Exclusion Criteria:

  • child or parent already enrolled in another weight control program
  • child or parent with a medical condition known to affect weight or growth
  • child or parent with significant mental illness that would interfere with engaging in treatment
  • child or parent with a current or past diagnosed eating disorder
  • child or parent currently taking any medication that affects weight or growth
  • child who is more than 120% above their median BMI for age and gender
  Contacts and Locations
Choosing to participate in a study is an important personal decision. Talk with your doctor and family members or friends about deciding to join a study. To learn more about this study, you or your doctor may contact the study research staff using the Contacts provided below. For general information, see Learn About Clinical Studies.

Please refer to this study by its ClinicalTrials.gov identifier: NCT00359957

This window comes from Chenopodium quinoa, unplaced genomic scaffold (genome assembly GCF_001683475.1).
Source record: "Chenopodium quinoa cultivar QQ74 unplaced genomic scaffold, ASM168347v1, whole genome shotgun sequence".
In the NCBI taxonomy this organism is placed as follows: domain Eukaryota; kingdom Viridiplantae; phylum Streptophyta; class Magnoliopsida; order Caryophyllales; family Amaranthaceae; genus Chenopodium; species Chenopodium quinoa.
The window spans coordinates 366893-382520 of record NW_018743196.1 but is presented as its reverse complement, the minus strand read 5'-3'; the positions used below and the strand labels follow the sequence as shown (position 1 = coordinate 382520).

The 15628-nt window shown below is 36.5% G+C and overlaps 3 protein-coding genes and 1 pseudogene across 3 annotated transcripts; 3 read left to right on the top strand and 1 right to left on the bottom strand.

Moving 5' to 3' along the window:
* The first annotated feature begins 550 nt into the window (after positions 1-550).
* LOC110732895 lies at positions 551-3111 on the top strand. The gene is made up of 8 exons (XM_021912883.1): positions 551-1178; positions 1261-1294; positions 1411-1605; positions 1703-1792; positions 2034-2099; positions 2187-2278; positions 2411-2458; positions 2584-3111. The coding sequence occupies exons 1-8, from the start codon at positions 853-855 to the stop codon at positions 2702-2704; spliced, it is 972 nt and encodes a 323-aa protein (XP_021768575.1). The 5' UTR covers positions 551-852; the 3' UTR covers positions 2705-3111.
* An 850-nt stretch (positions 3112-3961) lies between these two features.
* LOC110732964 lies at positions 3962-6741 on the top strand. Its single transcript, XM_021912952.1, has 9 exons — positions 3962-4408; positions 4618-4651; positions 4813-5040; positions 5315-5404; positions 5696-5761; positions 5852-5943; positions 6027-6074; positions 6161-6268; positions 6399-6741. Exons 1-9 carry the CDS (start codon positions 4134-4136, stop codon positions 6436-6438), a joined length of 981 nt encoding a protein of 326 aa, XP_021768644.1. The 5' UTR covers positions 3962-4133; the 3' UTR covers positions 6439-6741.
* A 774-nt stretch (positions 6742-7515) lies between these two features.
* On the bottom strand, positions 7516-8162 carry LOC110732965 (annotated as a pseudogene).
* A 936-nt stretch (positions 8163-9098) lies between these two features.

Locations
United States, Washington
Children's Hospital and Regional Medical Center
Seattle, Washington, United States, 98115
Sponsors and Collaborators
Seattle Children's Hospital
Investigators
Principal Investigator: Brian E Saelens, Ph.D. Children's Hospital and Regiona Medical Center, Seattle
  More Information

No publications provided by National Institute of Diabetes and Digestive and Kidney Diseases (NIDDK)

Additional publications automatically indexed to this study by ClinicalTrials.gov Identifier (NCT Number):
Responsible Party: Brian Saelens, PhD, Children's Hospital and Regional Medical Center, Seattle
ClinicalTrials.gov Identifier: NCT00359957     History of Changes
Other Study ID Numbers: DK60476 (completed), NIH/NIDDK K23 DK60476
Study First Received: August 1, 2006
Last Updated: March 1, 2010
Health Authority: United States: Federal Government

Keywords provided by National Institute of Diabetes and Digestive and Kidney Diseases (NIDDK):
Pediatric obesity
Physical activity
Visceral fat
Weight

Additional relevant MeSH terms:
Obesity
Overnutrition
Nutrition Disorders
Overweight
Body Weight
Signs and Symptoms

ClinicalTrials.gov processed this record on September 18, 2014